Discovering new places to explore
twoVeg is a side project I run with my partner, Kate, an editor and content strategist. The website is our guide to London’s vegetarian and vegan places. It is built upon our exhaustive research and first-hand experience.
Finding a niche to fill
There are lots of vegetarian and vegan places in London and while new places are always opening, many have closed. The project came out of our interest in knowing what places were around, and sharing the best of them with others. Our goal was to make something that we would use ourselves, as vegetarians.
We saw a niche between user-generated websites and lists curated by magazines. With the former, it often happens that the list is so broad that it’s hard to narrow down choices. Entries are routinely out of date or inaccurate. The lists published editorially are better quality, but infrequent and short in scope.
Putting it into words
We first considered what information users would be interested in and how they would access it. We defined the information architecture and prioritised functionality based on our assumptions, which we would later test. We wanted to provide different ways of discovering content.
We defined our mission and made a list of the core values we hoped to embody and convey as a brand in our visual, written and spoken communication. From this, I chose a typeface (Karmina) and color palette, and created a wordmark. Kate developed our content strategy, tone of voice and house style, which informed the interface language.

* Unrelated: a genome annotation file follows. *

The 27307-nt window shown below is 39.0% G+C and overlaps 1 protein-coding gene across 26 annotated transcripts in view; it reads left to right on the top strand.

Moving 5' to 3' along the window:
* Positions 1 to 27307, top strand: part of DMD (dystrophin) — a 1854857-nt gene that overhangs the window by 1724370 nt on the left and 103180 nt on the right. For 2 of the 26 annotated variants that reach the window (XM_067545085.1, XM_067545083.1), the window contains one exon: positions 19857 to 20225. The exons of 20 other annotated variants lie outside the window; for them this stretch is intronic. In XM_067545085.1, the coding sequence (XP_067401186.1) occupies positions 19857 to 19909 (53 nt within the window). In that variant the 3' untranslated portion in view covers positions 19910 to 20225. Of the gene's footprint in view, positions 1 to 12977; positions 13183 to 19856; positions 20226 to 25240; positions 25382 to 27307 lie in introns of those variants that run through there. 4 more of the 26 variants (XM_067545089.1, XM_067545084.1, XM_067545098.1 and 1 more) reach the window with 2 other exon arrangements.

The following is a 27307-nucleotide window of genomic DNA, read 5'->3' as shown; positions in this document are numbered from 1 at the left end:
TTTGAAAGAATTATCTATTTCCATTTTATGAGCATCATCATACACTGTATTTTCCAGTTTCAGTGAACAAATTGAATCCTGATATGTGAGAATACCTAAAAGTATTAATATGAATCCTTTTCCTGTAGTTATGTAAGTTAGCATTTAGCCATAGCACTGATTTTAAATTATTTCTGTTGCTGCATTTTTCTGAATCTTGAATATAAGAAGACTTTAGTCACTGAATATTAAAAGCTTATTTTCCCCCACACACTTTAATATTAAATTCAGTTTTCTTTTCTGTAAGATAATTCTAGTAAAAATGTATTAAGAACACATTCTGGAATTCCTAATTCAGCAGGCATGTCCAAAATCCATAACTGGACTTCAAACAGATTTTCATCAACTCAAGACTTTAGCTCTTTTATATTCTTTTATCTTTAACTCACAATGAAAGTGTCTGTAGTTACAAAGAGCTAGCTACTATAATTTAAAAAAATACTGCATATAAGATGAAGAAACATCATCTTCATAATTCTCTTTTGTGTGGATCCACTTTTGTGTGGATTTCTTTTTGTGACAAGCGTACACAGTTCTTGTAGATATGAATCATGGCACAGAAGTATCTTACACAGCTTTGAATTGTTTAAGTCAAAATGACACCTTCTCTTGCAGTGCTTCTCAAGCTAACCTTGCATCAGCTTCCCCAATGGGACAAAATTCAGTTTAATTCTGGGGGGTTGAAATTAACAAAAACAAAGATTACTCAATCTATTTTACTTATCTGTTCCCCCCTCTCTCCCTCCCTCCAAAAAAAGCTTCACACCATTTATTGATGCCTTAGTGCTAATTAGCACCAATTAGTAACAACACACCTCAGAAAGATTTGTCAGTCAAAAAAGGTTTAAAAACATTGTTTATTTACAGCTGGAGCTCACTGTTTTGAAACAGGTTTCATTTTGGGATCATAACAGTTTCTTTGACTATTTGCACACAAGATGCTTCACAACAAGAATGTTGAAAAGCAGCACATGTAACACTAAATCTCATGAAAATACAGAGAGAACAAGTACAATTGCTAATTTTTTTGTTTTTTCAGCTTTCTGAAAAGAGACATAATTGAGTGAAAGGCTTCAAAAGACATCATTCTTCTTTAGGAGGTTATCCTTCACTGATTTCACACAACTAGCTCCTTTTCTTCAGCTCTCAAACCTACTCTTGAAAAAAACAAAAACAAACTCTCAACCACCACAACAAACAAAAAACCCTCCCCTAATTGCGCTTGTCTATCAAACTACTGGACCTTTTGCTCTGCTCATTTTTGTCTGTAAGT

Next: Researching the options
Researching the options
We carried out extensive research to compile a list of restaurants, cafes and market stalls that specialize in vegetarian or vegan food, and visited each one. For each place we included, we published a write-up that explained why it was worth a visit. The write-ups are backed by a database that we maintain and regularly audit, filled with opening times, addresses, contact details and the classifications we assign.
I designed the website by first looking at how a place appeared in a list, as a pattern, then explored how the patterns worked together and fit into the page. I built the website in WordPress, coding both the front- and back-end. The design process was inseparable from build, frequently revised and responsive to content changes.
Testing with our audience
Once the website had a substantial amount of published content, we began user testing. We found twenty people from our target audience: a mix of vegetarians, vegans and those looking to eat less meat. We asked everyone to explore the website and complete a questionnaire afterwards.
The questions were designed to check our assumptions about not only how the site was used, but our tone of voice as well. The feedback from testing helped us improve usability and validated many of our assumptions. It also confirmed a demand for our offering.
I continued to iterate the interface as we both wrote and published more write-ups. We launched the site with more than two dozen places on our list, with many more to come.